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Experimental Diabetes Research
Volume 2011 (2011), Article ID 835932, 11 pages
Research Article

Alteration of the Cardiac Sympathetic Innervation Is Modulated by Duration of Diabetes in Female Rats

1Department of Physiology, Faculty of Medicine in Plzeň, Charles University, Lidická 1, 301 00 Plzeň, Czech Republic
2Department of Histology and Embryology, Faculty of Medicine in Plzeň, Charles University, Karlovarská 48, 301 00 Plzeň, Czech Republic

Received 20 December 2010; Accepted 13 May 2011

Academic Editor: Bernard Portha

Copyright © 2011 Jitka Švíglerová et al. This is an open access article distributed under the Creative Commons Attribution License, which permits unrestricted use, distribution, and reproduction in any medium, provided the original work is properly cited.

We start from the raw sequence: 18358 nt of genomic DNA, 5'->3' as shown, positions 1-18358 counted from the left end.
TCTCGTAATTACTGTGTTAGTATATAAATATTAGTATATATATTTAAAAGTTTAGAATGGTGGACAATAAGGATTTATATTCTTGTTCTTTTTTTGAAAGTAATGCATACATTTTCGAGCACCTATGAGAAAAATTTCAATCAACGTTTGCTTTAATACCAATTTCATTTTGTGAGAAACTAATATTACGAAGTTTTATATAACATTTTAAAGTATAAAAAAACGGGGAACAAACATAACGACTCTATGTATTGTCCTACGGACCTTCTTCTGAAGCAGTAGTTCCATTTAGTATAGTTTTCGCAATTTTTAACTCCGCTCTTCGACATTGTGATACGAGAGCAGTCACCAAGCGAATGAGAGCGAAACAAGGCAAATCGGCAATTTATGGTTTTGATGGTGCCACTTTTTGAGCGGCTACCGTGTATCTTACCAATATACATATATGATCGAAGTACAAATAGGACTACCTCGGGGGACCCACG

To evaluate the sympathetic innervation of the female diabetic heart, resting heart rate and sympathetic tone were assessed in vivo, and effect of tyramine on spontaneous beating rate, norepinephrine atrial concentrations, uptake, and release were determined in vitro in streptozotocin- (STZ-) treated rats and respective controls aged 3 months to 2 years. Resting bradycardia, decreased sympathetic tone, deceleration of spontaneous beating rate, and slightly declining carrier-mediated, but preserved exocytotic norepinephrine release from the atria were found in younger diabetic rats while the reactivity of the right atria to tyramine was not affected with age and disease duration. Diabetic two-year-old animals displayed symptoms of partial spontaneous recovery including normoglycemia, increased plasma insulin concentrations, fully recovered sympathetic tone, but putative change, in releasable norepinephrine tissue stores. Our data suggested that female diabetic heart exposed to long-lasting diabetic conditions seems to be more resistant to alteration in sympathetic innervation than the male one.